One would think that with fuel prices in general being a lot lower than they have been that people would be spending some of the money they've saved because of lower fuel prices on things they've needed (or wanted) but had to put off when prices were higher. But that hasn't been the case.
...40% of Americans are using the money they’ve saved from lower gas prices to pay for necessities like groceries and rent payments.That wages haven't grown might also be a part of the problem.
Fewer than 20% of people are banking that extra cash, and fewer than 5% are investing it. Bankrate found that only about one in seven of people are spending that extra money on discretionary purchases like dinner out or a vacation. “Household budgets remain very tight,” McBride says. “People don’t have a lot of extra money to throw around, and that’s why we’ve had this slow growth.”
For months, Americans have displayed a reluctance to loosen their purse strings even as gas prices fell. The recent increase in prices at the pump has only confirmed what many people suspected — that those super-low prices weren’t here to stay. More importantly, paying for necessities or socking away those dollars isn’t helping the economy the way economists had hoped.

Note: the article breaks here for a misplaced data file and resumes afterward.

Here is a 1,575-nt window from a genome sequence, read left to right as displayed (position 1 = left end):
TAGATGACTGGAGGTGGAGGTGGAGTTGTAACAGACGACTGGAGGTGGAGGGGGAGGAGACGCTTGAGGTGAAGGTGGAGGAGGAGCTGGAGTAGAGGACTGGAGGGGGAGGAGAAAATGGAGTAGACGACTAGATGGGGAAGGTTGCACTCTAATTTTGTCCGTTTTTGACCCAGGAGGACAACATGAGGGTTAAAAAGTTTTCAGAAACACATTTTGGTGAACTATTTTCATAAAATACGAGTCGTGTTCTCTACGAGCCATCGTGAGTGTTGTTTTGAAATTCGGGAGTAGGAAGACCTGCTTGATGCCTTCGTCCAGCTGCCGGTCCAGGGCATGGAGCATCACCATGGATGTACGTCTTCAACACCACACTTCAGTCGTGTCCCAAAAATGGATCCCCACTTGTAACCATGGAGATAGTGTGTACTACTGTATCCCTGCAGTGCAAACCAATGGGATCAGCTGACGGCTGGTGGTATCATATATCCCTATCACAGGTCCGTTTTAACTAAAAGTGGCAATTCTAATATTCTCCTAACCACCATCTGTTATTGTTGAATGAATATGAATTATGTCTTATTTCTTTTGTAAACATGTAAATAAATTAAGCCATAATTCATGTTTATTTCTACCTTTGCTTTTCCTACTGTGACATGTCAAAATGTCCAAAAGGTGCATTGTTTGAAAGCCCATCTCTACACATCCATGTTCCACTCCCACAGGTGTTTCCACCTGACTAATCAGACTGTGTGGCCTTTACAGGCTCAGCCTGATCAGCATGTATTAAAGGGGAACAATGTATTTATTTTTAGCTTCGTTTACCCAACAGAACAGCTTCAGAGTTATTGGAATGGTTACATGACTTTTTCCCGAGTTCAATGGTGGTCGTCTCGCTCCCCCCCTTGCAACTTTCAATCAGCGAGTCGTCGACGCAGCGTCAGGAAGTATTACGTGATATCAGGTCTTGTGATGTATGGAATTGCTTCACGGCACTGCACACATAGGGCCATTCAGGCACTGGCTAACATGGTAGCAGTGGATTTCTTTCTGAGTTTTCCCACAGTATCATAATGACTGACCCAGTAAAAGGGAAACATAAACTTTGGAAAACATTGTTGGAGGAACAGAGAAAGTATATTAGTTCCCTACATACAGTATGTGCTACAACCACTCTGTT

While the government reports the Consumer Price Index hasn't changed all that much over the past 6 years or so, it must be remembered that things like the cost of food and fuel aren't part of the CPI calculations. Though the inflation rate has appeared to be low, the actual rate was quite high once those two commodities were figured in to inflation. Even though gas prices have fallen, the cost of food has not, some of that caused by the continuing drought in California.
The lower fuel prices have certainly helped families stretch their dollars a little farther, it hasn't been a boon to the economy. As fuel prices rise again, most families will go back into full austerity mode and rein in their slightly higher spending once again.